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              A.  Introduction 

Divorce is the legal dissolution of a marriage and there are different perspectives to the grounds for dissolving a marriage such as the religious, cultural, jurisprudential, sociological, statutory, trendy, mystical and pragmatic perspectives. Take for instance in the Christian faith, adultery is the only recognised ground for divorce.

This edition of Akintunde Esan's legal illumination is focusing on the legal grounds for getting a divorce in Nigeria as provided in the Matrimonial Causes Act, which is the Law regulating the grounds for the filing and processing of a divorce in Nigeria. 

B. Grounds for Divorce of a Customary Marriage

In Nigeria, couples have the choice of having a customary marriage or a statutory marriage. A customary marriage is a marriage contracted under the native law and custom of an ethnic community in Nigeria. A statutory marriage is a marriage contracted under the Marriage Act.  

There are no codified grounds for divorce under native laws in Nigeria, thus, a customary or traditional marriage can be divorced or dissolved on arbitrary grounds. 

The only authority in Nigeria that has the jurisdiction (power) to grant a divorce of a statutory marriage is the High Court, while the Customary Court has the jurisdiction to grant the divorce of a traditional  or customary marriage.

C. The Eight (8) Grounds for the Dissolution of a Statutory Marriage in Nigeria

By virtue of Section 15(1) of Matrimonial Causes Act, the High Court has the jurisdiction to make an order dissolving a statutory marriage only on the general ground that, the marriage has broken down irretrievably.

However, the High Court in coming to the conclusion whether a marriage has broken irretrievably is required to take into consideration the occurrence of one or more of the specific eight (8) grounds set out in sub-section (a) to (h) of Section 15 (2) of the Act. If the spouse seeking the divorce can prove the occurrence of one or more of these grounds, the High Court will have no choice than to grant the prayer for divorce or dissolution of his or her statutory marriage, as this implies that, the marriage has broken down irretrievably in law.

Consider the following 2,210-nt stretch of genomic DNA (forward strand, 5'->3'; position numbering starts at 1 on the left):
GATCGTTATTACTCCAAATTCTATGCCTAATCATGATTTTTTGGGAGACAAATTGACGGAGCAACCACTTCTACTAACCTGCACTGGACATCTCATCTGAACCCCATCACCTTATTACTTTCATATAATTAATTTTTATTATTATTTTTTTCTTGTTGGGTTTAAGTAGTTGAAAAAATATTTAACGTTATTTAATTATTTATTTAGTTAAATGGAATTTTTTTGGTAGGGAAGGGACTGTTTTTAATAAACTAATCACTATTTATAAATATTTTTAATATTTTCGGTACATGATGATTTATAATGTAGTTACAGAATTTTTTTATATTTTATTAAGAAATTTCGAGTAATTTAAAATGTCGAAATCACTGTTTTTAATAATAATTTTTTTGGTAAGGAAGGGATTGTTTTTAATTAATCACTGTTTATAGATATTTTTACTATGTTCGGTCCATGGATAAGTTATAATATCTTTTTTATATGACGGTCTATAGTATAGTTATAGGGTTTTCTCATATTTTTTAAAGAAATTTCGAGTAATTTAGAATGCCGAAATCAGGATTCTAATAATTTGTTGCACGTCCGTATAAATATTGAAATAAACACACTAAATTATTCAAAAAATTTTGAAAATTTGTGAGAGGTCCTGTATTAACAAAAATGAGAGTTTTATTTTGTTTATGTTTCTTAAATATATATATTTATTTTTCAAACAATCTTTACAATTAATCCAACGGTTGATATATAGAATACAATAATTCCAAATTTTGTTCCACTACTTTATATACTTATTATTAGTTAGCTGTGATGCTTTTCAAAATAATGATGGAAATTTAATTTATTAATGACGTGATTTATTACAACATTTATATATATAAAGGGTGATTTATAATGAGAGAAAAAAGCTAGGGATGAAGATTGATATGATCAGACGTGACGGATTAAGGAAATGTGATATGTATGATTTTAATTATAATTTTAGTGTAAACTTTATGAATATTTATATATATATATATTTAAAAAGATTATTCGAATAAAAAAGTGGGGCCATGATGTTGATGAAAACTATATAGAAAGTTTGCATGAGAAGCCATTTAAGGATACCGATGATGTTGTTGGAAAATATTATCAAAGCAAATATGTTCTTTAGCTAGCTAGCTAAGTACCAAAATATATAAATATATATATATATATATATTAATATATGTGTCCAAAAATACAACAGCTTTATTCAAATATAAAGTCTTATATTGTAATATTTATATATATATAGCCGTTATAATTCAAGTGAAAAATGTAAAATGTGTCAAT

In divorce case between LT. Col. Shehu Ibrahim (Rtd) v. Mercy Ibrahim (2006) LPELR-7670(CA) Ariwoola, J.C.A at P. 24, paras. C-G, illuminated on the issue of ground and grounds for divorce as follows: 
"The learned counsel contended that there is only one ground for the dissolution of marriage in our law. This with respect may not be totally correct, to say the least, as there are several grounds which the Matrimonial Causes Act refer to as "facts". (See; Sections 15(2) and 16(1), Matrimonial Causes Act.  
However, in Nigeria, a Court cannot dissolve a marriage or declare a marriage to have broken down unless one of the facts listed in Section 15(2) is established by the petitioner, even though it appears the marriage has broken down irretrievably." 
An occurrence of any of the following eight grounds or situations or facts in the eyes of the Matrimonial Causes Act is a conclusive proof that, a marriage has broken down irretrievably or generally and therefore ripe for divorce or dissolution:

Ground 1: Denial of Sexual Intercourse 

This is where a spouse has willfully and persistently refused to have sexual intercourse with an aggrieved spouse. Section 15(2)(a). 

Ground 2: Adultery and Intolerable Behaviours

This where a spouse has committed adultery and the offended spouse find it intolerable to live with the offending spouse. Section 15(2)(b). 

Ground 3: Unreasonable Behaviours

This where a spouse behaves in such a way that the aggrieved spouse cannot reasonably be expected to live with such a  spouse. Section 15(2)(c).

Section 16(1) set out the behaviors that can be said to be the ones that, a person cannot be reasonably expected to live with to include: 

a) Commission of sexual offences such as: committed rape, sodomy, or bestiality. 

b) Habitual drunkenness or drug addiction: for a period of not less than two years. 

c) Frequent convictions and imprisonment for crime. 

d) Habitually leaving a spouse without reasonable means of Support. 

e) Attempt to murder and assault spouse. 

f) Habitual and willful failure to provide court ordered or agreed support for two years. 

g) Insanity and unsoundness of mind 

Ground 4: Abandoning of Spouse

Where a spouse has abandoned or deserted the other spouse for a continuous period of at least one year . 

a) The types of desertion: